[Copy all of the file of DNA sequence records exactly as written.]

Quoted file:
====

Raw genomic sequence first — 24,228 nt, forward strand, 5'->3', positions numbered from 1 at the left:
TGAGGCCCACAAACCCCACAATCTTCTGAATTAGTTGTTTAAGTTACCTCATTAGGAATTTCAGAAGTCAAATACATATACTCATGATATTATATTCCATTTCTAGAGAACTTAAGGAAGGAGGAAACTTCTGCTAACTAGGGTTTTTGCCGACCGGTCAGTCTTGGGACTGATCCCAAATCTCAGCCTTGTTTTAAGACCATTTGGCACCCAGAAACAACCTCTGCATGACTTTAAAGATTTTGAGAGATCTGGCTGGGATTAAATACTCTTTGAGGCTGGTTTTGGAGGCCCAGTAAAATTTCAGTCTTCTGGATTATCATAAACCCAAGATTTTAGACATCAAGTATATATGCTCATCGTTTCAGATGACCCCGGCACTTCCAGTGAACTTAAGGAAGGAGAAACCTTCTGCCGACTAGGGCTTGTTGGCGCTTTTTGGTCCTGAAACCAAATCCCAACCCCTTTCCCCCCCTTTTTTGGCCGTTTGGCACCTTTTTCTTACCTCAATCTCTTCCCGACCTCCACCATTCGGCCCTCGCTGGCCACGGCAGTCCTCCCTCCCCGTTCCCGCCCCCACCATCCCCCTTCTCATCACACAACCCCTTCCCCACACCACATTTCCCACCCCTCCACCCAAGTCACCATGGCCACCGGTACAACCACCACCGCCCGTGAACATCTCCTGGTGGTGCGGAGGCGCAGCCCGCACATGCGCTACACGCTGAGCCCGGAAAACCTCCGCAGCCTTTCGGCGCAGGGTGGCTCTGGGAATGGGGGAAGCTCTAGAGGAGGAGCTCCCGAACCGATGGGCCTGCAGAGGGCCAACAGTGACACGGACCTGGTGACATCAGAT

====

Raw genomic sequence first — 24,228 nt, forward strand, 5'->3', positions numbered from 1 at the left:
TGAGGCCCACAAACCCCACAATCTTCTGAATTAGTTGTTTAAGTTACCTCATTAGGAATTTCAGAAGTCAAATACATATACTCATGATATTATATTCCATTTCTAGAGAACTTAAGGAAGGAGGAAACTTCTGCTAACTAGGGTTTTTGCCGACCGGTCAGTCTTGGGACTGATCCCAAATCTCAGCCTTGTTTTAAGACCATTTGGCACCCAGAAACAACCTCTGCATGACTTTAAAGATTTTGAGAGATCTGGCTGGGATTAAATACTCTTTGAGGCTGGTTTTGGAGGCCCAGTAAAATTTCAGTCTTCTGGATTATCATAAACCCAAGATTTTAGACATCAAGTATATATGCTCATCGTTTCAGATGACCCCGGCACTTCCAGTGAACTTAAGGAAGGAGAAACCTTCTGCCGACTAGGGCTTGTTGGCGCTTTTTGGTCCTGAAACCAAATCCCAACCCCTTTCCCCCCCTTTTTTGGCCGTTTGGCACCTTTTTCTTACCTCAATCTCTTCCCGACCTCCACCATTCGGCCCTCGCTGGCCACGGCAGTCCTCCCTCCCCGTTCCCGCCCCCACCATCCCCCTTCTCATCACACAACCCCTTCCCCACACCACATTTCCCACCCCTCCACCCAAGTCACCATGGCCACCGGTACAACCACCACCGCCCGTGAACATCTCCTGGTGGTGCGGAGGCGCAGCCCGCACATGCGCTACACGCTGAGCCCGGAAAACCTCCGCAGCCTTTCGGCGCAGGGTGGCTCTGGGAATGGGGGAAGCTCTAGAGGAGGAGCTCCCGAACCGATGGGCCTGCAGAGGGCCAACAGTGACACGGACCTGGTGACATCAGAT